By Alberto Gilman
Somerville restaurants move forward with reopening yet still fear a resurgence with the rising case numbers across the country.
“Is there a sense of apprehension, absolutely. Our businesses are and are eager to appear ready to serve their customers,” said Jessica Eshleman, executive director of Union Square Main Streets in Somerville. “How do we reopen in a way that keeps servers, bartenders, people who’re again at the frontlines of customer service safe and comfortable in our new norm?”
With Somerville restaurants planning to reopen in June following other reopening procedures across the state of Massachusetts, people will be going out, sitting outside, dining inside, and enjoying the freedom from their homes. The preparation for a resurgence is already put into place according to Mayor of Somerville Joseph Curtatone.
“We know we’re going to get a resurgence. We are very vulnerable as human beings,” Curtatone said. “This pandemic is showing that it knows no boundaries. If you are not prepared it will overwhelm you.”
Restaurants already have various safety protocols in place. Yet the possibility to close again and enter into a second wave makes the management of the businesses more uncertain and difficult in the coming weeks.
According to Somerville’s COVID-19 website, the city has already entered into the first and second phases of reopening, where restaurants were allowed indoor dining with safety measures, outdoor dining, takeout and delivery for their customers. Now into July, phases three and four, bars and other businesses previously closed are reopening
As the first occurrences of the pandemic brought on new challenges and adaptations for Somerville, Curtatone said he needed to balance public health and the city’s economy.
“It’s hard,” Curtatone said. “As an elected official, you want to help. You just want to make sure you left no stone unturned, you done everything you could.”
For the past several months, his office has been helping wherever possible through various actions:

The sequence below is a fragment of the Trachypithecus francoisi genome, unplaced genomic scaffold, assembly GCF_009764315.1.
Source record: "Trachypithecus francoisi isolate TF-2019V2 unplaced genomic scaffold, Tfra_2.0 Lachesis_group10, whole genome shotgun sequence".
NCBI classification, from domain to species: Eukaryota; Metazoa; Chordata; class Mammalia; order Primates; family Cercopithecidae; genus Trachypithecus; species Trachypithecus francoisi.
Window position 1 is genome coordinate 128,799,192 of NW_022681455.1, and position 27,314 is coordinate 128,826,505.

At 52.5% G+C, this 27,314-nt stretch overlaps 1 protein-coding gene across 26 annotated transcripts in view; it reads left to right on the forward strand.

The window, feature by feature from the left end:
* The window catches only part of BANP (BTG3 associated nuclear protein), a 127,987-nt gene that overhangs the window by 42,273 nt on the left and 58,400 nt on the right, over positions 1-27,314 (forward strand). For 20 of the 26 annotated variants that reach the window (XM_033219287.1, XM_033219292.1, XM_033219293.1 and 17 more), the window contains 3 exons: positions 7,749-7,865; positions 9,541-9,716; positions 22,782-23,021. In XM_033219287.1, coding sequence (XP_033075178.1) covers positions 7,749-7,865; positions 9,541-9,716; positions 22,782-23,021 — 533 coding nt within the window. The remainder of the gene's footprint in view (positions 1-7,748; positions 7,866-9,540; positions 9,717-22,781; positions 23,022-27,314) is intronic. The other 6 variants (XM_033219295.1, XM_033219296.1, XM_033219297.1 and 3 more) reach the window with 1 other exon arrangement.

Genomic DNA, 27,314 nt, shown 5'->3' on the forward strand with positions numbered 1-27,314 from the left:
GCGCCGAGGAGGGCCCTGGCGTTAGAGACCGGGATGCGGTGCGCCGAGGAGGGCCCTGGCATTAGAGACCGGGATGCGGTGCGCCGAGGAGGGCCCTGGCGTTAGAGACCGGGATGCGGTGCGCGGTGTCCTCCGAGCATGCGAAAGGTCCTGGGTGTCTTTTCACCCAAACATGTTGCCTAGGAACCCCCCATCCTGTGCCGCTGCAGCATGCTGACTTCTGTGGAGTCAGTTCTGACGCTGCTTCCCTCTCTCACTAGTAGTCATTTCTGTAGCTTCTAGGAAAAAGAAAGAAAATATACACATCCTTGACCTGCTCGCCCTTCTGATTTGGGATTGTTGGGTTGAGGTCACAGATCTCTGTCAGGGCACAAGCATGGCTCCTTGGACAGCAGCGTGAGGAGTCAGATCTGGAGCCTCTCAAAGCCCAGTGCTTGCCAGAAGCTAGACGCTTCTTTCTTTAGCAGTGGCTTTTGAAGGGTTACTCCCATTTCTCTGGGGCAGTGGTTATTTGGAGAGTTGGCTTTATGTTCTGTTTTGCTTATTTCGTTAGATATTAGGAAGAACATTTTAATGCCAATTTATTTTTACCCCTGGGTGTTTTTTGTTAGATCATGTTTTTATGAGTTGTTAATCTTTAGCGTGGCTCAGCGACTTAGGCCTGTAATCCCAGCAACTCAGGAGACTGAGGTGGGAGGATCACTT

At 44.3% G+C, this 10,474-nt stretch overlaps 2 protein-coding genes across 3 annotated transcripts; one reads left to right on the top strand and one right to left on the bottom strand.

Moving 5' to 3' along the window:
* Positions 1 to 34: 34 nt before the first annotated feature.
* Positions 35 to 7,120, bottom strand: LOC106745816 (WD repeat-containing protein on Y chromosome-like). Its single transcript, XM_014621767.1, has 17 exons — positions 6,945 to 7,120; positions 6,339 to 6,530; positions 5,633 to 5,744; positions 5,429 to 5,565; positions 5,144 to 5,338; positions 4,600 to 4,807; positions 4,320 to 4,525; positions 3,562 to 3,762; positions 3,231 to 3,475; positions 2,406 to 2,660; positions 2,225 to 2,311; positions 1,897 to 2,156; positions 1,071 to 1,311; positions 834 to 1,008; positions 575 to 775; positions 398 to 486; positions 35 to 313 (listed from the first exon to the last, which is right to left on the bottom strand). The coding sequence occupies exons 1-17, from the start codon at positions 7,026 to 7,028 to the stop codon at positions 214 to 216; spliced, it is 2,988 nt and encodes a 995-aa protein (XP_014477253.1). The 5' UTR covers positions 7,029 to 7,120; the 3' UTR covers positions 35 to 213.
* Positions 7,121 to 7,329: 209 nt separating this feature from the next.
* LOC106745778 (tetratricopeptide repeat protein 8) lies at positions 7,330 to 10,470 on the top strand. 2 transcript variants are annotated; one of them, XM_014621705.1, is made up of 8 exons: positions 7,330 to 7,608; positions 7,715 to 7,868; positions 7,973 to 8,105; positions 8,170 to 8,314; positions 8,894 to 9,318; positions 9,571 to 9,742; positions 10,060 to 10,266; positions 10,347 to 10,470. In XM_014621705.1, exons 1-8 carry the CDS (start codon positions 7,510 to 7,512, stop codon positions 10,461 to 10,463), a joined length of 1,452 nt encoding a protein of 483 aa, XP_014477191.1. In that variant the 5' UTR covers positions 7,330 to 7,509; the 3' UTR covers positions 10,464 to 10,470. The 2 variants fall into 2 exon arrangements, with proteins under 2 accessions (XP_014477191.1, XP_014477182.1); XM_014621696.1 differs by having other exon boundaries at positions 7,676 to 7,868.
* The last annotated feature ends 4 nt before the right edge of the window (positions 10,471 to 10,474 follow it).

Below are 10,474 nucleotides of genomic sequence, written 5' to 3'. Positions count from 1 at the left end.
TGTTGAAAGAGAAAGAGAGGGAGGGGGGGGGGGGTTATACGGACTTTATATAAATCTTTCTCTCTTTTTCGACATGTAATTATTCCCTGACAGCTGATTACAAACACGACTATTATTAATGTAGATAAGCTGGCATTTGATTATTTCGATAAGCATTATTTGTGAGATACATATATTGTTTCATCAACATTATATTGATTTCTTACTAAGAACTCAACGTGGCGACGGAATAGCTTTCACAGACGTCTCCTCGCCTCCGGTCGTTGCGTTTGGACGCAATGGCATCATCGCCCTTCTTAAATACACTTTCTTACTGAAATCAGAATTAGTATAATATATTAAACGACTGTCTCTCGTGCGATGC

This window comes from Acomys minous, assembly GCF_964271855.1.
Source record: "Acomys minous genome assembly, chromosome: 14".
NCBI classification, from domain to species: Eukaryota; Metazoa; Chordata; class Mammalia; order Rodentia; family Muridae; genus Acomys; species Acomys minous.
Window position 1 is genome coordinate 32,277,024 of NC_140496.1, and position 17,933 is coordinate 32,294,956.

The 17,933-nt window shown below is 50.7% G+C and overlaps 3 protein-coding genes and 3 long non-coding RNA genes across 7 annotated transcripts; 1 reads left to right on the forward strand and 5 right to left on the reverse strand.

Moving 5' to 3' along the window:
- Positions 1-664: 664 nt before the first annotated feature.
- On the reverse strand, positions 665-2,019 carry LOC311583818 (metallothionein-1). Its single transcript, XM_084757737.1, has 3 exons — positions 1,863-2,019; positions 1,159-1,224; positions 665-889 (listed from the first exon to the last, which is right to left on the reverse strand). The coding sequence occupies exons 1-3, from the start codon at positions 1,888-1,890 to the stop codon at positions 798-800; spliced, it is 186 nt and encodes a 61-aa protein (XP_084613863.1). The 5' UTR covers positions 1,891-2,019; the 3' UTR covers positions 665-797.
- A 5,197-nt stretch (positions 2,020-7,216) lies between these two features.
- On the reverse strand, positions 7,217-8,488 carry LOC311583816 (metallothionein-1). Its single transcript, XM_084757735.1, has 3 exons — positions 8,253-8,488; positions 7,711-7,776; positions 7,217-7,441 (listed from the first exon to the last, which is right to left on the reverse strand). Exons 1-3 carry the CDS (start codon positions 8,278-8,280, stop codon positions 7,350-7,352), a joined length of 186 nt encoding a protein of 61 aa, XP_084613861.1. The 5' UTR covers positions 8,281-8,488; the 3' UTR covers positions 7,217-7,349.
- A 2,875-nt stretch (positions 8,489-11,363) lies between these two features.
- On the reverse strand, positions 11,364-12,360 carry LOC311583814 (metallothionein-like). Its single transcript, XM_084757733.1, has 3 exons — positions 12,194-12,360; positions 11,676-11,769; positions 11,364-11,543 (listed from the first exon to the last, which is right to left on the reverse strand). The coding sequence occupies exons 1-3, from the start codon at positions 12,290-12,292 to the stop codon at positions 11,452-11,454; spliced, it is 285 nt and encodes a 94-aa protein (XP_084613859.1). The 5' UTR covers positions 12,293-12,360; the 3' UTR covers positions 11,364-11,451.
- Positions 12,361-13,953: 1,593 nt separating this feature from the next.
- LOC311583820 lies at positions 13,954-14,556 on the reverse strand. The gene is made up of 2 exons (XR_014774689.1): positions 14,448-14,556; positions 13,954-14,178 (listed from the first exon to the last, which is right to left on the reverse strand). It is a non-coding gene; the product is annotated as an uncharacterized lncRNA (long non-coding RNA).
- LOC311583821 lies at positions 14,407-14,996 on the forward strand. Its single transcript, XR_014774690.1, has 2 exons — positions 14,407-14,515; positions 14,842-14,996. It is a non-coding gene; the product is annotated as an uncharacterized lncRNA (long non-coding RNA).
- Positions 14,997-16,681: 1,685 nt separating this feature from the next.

- Creating loan programs for businesses, such as restaurants, who may need the funds and support
- helping establish social distancing parameters for residents to help keep one another safe
- being in contact with community and state leaders on their next plans of action
Curtatone calls himself a foodie and loves going out to eat and order from restaurants. He said seeing the various businesses and owners from a diverse community speaks to the diversity of the city as a whole and the support that so many people have for each other.
In Union Square, the Union Square Main Streets organization provides assistance and is responsible for promoting the organization through advocation, collaboration, and connection with other owners and partners.
With the pandemic, the office helps in a variety of ways to keep the businesses informed:
- creating and distributing to customers, partners and new subscribers Union Square newsletters
- sending out quality surveys for the businesses to see how Union Square is doing in their assistance
- updating websites and online links with a variety of COVID-19 related resources
- contacting state and local elected officials for advocacy assistance
- utilizing social media in getting the message out to the public.
Eshleman said she works with many business owners who have come from all over the world. Many immigrant residents here in Somerville have established their own American dream and their businesses stay within the family. Eshleman said the people working in these businesses do not see it as a job, but as a passion.
“Today, I would say that’s primarily reflected in the dining scene here,” Eshleman said. “Our dining at Union Square in particular is known for its incredible eateries, many of which are award winning.”